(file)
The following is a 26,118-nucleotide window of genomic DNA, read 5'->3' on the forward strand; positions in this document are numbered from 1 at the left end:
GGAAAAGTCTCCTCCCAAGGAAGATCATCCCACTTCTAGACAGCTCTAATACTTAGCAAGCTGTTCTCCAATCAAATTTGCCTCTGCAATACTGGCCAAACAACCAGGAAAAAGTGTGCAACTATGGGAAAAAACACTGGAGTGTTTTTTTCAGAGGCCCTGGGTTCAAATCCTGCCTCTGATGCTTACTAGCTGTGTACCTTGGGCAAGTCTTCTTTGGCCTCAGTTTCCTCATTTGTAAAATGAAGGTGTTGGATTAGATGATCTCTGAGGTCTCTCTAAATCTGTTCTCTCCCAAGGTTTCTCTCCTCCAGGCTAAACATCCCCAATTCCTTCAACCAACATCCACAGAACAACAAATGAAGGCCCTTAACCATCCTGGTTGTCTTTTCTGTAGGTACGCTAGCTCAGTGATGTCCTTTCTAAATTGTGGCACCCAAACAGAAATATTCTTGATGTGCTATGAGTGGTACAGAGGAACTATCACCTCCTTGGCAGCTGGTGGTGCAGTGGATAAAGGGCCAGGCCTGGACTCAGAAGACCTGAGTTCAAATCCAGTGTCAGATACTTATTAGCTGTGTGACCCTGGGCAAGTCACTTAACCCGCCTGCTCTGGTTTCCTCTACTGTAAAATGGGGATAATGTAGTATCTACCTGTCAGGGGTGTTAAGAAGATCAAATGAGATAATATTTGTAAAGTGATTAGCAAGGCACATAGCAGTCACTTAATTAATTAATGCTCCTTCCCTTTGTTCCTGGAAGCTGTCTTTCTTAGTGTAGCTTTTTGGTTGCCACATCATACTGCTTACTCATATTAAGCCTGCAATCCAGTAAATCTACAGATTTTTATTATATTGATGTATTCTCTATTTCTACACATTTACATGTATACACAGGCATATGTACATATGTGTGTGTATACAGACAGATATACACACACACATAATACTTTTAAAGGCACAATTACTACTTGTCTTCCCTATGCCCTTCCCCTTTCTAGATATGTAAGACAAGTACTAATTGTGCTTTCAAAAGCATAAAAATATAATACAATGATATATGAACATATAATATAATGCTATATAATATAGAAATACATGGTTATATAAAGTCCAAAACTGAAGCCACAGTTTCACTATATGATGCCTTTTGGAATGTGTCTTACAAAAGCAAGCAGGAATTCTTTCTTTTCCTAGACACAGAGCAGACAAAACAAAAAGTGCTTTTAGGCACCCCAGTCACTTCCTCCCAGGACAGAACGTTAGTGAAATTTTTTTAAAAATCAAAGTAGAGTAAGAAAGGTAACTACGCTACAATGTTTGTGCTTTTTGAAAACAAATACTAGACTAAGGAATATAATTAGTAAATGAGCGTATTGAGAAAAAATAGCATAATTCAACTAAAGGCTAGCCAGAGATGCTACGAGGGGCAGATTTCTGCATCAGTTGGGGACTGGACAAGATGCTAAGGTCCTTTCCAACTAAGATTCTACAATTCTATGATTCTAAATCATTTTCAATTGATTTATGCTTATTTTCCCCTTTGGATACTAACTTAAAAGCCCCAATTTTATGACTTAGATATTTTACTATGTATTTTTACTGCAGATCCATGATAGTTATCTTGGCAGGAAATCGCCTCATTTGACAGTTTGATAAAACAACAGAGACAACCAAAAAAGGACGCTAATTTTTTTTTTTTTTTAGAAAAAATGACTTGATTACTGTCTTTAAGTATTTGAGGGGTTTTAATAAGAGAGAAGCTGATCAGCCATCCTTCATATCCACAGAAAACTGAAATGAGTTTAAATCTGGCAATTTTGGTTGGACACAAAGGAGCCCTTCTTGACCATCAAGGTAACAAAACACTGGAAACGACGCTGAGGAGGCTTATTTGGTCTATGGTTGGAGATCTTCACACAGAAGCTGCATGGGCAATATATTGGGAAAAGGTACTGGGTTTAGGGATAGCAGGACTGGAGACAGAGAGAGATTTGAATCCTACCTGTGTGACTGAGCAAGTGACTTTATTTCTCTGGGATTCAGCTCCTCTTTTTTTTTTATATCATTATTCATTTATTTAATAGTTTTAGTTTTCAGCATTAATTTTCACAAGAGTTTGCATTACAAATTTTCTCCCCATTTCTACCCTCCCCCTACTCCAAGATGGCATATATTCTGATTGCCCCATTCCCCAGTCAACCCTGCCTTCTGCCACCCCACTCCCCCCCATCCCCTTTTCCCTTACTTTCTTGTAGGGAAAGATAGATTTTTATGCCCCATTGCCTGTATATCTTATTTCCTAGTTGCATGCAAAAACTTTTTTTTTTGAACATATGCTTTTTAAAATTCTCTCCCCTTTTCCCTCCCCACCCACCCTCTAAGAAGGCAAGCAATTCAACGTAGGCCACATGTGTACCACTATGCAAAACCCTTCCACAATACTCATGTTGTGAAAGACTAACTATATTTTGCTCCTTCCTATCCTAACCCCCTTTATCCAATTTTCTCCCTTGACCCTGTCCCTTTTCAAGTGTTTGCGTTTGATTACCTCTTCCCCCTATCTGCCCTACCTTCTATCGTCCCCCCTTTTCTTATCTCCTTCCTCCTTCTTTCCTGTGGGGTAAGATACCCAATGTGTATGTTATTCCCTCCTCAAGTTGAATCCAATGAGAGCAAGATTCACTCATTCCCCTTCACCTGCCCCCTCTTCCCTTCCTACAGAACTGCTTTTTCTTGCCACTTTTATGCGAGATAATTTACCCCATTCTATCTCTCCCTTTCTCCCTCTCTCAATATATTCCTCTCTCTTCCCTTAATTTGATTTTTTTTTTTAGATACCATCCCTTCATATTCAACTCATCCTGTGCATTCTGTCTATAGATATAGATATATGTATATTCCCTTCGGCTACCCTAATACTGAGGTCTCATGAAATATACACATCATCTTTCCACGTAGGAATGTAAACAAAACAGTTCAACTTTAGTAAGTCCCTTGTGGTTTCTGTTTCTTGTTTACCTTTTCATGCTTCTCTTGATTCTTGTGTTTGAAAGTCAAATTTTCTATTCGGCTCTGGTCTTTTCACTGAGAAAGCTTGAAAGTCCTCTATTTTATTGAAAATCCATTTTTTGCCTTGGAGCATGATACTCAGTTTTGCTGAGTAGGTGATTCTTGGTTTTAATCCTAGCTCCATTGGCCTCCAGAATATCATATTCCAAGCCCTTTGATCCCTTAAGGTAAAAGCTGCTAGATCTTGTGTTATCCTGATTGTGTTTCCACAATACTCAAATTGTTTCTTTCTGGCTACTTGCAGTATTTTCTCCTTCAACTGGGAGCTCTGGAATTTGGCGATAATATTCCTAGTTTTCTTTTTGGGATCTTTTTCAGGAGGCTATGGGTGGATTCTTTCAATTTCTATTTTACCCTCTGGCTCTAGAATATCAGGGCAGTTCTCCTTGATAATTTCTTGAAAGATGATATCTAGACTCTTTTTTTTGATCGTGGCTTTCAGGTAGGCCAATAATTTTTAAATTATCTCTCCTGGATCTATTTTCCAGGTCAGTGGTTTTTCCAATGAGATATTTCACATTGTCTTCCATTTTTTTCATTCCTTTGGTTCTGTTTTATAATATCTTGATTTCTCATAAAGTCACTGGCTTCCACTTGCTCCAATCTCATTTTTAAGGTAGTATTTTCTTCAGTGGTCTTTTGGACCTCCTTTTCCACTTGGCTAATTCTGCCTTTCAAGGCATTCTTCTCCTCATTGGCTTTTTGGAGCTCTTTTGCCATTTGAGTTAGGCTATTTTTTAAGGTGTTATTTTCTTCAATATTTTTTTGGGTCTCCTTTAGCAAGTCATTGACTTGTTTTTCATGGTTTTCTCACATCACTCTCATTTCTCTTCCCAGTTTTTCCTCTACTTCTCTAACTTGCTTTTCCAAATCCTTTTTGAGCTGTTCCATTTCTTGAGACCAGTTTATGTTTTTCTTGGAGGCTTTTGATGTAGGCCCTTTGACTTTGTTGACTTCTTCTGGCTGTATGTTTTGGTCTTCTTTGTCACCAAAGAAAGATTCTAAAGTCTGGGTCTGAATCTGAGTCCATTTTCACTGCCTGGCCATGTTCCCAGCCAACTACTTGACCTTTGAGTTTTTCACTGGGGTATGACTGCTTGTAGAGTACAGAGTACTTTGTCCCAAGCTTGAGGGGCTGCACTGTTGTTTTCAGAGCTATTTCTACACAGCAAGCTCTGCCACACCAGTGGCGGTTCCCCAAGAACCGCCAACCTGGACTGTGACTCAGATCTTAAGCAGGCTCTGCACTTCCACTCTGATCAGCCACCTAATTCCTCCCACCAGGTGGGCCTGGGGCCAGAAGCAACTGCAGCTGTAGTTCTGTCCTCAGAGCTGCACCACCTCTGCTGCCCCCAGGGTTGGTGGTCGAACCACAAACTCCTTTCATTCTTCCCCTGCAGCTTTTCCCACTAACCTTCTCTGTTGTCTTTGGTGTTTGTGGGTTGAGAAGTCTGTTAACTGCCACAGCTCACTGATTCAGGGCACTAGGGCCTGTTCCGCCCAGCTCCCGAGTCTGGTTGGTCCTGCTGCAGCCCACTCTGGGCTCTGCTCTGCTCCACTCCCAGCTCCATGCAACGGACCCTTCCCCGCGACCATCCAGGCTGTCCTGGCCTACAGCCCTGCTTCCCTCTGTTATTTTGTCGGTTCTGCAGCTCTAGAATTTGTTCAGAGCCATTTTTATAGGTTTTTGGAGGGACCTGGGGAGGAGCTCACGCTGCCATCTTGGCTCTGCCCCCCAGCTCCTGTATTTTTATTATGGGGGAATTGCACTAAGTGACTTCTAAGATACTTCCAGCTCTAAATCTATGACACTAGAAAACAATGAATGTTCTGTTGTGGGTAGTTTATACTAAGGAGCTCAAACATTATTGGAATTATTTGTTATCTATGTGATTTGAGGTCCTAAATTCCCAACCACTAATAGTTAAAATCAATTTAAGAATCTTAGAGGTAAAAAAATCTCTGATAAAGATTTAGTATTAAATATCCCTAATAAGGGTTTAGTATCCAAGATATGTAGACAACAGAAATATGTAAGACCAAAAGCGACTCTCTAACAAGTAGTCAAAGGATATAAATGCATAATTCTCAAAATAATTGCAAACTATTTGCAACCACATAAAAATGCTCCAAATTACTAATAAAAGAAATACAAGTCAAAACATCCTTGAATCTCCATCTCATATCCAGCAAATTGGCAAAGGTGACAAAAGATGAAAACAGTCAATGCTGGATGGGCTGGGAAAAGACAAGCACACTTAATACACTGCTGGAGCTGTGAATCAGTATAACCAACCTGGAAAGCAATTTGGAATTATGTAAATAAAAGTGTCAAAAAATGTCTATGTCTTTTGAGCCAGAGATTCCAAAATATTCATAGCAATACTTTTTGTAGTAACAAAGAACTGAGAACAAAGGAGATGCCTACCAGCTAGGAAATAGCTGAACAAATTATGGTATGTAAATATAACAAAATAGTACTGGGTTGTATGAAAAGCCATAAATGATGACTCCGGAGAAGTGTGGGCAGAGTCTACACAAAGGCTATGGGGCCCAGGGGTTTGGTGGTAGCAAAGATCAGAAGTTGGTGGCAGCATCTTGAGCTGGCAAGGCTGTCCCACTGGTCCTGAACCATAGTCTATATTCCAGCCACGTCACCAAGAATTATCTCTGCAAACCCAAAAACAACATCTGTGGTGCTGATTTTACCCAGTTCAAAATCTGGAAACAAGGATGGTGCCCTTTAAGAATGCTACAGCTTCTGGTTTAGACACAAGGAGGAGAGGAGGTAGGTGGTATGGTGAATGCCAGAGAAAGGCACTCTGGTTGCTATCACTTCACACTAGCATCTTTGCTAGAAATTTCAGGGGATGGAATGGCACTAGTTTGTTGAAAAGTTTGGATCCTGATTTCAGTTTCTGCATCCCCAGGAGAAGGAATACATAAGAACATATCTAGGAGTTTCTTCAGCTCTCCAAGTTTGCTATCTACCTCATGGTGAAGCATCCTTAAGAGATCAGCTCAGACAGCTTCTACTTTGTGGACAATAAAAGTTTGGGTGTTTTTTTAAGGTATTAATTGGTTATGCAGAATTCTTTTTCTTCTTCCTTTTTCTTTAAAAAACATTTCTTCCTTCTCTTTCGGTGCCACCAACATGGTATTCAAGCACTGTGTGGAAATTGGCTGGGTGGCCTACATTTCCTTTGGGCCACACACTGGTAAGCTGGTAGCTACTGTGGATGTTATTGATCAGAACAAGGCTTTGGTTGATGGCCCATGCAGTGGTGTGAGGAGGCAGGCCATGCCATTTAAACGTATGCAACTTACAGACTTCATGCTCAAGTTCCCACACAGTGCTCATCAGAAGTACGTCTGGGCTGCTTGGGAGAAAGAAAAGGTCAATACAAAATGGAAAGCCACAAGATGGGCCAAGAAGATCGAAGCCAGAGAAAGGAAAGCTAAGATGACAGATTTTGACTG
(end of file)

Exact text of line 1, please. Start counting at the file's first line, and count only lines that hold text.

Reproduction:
The following is a 26,118-nucleotide window of genomic DNA, read 5'->3' on the forward strand; positions in this document are numbered from 1 at the left end: